At a time when Humanity is going through a particularly dark period because of the most pronounced acronym in recent months (Covid: acronym of COrona VIrus Disease), another one is about to revolutionize the leisure industry in its widest sense...
STRUCK - 04.05.2021 -
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But before we know the implications of this mysterious, potentially savior acronym, what does it mean?

NFT (Non Fungible Token) is a special type of cryptographic token that represents a unique, non-interchangeable thing unlike crypto-currencies (bitcoin being the best known) that are fungible.
This virtual token is based on the secure and independent blockchain system Ethereum, which runs on its cryptocurrency Ether. Thanks to the blockchain, even works of art can now be authenticated and secured like a Bitcoin. Simply put, the NFT is to art what Bitcoin is to currency.

This token is a sort of title deed, a certificate of authenticity for any virtual object, whether it is a tweet, an excerpt from a sports match, a video game element, a photo, a video, a music... For the record, you should know that the NFT phenomenon appeared on November 28, 2017 with CryptoKitties, an online game that allows you to collect virtual cats to raise.

In other words, after currency, it's now the turn of works of art to become digital and these tokens are now trading at a premium, as evidenced by the staggering sale of Jack Dorsey's (co-founder of Tweeter) first tweet, which was snatched up for $2.9 million. When our elders paid a lot of money for grand master paintings, our contemporaries are snatching up tweets.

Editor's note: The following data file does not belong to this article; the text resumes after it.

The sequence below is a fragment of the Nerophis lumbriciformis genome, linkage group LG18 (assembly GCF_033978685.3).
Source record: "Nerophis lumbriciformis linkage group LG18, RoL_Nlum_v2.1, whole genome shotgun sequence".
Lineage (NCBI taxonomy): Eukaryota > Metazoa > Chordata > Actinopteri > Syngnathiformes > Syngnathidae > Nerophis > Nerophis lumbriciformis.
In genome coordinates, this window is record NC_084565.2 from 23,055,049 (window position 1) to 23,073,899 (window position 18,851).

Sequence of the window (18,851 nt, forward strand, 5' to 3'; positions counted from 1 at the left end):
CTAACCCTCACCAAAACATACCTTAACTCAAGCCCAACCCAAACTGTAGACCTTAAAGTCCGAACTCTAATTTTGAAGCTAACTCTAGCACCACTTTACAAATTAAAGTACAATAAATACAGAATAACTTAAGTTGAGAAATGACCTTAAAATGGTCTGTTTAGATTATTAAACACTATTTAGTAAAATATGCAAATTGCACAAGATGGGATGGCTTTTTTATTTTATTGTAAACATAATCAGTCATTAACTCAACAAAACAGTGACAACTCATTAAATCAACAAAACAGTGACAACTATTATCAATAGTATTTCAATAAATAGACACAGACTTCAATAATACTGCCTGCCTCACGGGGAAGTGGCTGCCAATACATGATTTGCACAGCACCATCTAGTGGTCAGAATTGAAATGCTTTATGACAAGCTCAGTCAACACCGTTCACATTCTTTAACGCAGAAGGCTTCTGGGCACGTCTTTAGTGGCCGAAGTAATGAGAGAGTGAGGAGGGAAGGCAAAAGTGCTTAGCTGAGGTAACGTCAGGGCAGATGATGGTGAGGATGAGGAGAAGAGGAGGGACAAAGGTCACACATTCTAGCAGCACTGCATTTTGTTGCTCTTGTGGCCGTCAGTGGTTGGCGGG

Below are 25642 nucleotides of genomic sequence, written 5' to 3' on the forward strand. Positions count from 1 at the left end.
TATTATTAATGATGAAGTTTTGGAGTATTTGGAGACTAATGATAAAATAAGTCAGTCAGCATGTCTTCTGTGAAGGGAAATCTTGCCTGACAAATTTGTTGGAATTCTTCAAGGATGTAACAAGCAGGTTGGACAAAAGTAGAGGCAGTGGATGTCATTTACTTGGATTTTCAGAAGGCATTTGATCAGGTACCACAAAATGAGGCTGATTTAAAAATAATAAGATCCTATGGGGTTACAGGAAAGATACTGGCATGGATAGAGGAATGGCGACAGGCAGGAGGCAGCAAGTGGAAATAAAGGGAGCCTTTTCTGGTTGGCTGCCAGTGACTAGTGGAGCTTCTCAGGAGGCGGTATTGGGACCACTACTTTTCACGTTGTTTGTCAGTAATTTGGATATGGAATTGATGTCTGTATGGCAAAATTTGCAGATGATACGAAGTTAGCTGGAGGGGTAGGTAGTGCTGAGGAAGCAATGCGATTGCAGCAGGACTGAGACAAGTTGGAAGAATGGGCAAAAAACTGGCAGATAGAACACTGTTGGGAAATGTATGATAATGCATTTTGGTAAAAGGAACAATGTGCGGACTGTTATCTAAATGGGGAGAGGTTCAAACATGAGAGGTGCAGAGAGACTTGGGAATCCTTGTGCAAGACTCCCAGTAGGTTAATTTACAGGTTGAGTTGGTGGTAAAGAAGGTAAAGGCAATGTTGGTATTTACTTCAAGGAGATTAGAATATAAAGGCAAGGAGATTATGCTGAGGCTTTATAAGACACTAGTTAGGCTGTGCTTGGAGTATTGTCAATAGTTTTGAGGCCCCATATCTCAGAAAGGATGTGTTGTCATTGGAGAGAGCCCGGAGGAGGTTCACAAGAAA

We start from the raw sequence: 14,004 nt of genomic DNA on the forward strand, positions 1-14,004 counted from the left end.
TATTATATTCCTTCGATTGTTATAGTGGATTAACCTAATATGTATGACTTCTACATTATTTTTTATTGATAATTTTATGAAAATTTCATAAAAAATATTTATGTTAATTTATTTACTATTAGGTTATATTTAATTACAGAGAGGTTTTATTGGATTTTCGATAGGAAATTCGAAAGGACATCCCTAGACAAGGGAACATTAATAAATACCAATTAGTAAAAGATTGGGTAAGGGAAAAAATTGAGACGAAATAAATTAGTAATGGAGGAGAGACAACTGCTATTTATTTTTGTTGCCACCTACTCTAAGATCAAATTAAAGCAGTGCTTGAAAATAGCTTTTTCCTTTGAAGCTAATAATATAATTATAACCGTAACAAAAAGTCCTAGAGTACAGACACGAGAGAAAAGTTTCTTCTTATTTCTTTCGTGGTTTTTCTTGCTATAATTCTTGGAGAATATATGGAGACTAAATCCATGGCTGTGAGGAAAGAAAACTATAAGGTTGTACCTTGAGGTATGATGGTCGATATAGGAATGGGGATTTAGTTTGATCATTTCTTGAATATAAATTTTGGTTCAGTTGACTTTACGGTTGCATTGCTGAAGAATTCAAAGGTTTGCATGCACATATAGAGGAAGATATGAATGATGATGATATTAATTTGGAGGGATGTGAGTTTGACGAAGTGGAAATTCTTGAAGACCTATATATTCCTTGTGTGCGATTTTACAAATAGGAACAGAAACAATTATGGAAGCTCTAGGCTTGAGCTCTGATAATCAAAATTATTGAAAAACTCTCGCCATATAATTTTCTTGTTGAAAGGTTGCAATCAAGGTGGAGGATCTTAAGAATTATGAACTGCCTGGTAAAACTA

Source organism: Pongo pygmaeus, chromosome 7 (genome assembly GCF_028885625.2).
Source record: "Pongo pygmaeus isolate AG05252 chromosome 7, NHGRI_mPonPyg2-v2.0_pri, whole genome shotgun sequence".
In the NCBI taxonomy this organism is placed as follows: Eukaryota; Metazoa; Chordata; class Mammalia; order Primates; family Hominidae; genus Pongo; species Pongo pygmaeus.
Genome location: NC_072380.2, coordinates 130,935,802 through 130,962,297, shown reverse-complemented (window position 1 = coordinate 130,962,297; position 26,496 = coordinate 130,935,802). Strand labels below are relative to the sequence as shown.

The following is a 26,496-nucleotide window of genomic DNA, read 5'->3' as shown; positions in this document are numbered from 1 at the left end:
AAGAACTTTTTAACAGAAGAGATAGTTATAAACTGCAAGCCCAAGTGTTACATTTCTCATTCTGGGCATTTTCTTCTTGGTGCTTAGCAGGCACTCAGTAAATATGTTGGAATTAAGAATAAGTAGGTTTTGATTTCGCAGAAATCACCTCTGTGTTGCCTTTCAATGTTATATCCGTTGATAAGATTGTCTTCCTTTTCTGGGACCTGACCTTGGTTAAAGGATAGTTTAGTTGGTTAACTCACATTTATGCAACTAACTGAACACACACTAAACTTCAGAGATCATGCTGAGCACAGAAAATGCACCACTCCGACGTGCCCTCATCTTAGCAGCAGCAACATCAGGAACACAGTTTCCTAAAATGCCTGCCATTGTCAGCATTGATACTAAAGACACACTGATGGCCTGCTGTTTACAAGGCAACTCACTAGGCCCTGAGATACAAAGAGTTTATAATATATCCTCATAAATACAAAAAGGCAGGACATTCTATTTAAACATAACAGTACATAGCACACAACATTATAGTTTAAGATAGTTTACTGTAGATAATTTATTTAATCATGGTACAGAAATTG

In the same way, when we collected Panini stickers of our favorite soccer players, today, the NBA Top Shoot application allows us to buy and exchange videos of basketball game action through NFT.

In the same vein as when you collected thumbnails of your favorite superheroes, today several Marvel artists have teamed up with Portion. 25 NFT's were auctioned off and one of them by Adam Kubert sold for 12.75 Ether or nearly $25,000.

In the same spirit, the original GIF of the Internet's most famous cat Nyan Cat sold at auction for €470,000. Finally, the Canadian musician Grimes auctioned off ten of her digital works "Warnymph" and raised nearly $6 million.

While these purchases may seem crazy to some since we can all watch Beeple's work, watch Grimes' video or continue to download Nyan Cat's GIF, the fact remains that these works are owned by one person.

But then how could this new mysterious acronym save the music industry or at least the artists whose sources of income have been in free fall for several years and even more since the advent of streaming?

The band Kings of Leon, pushes the approach a little further by releasing its new album (to be followed soon on Music Waves) in NFT format which is a first.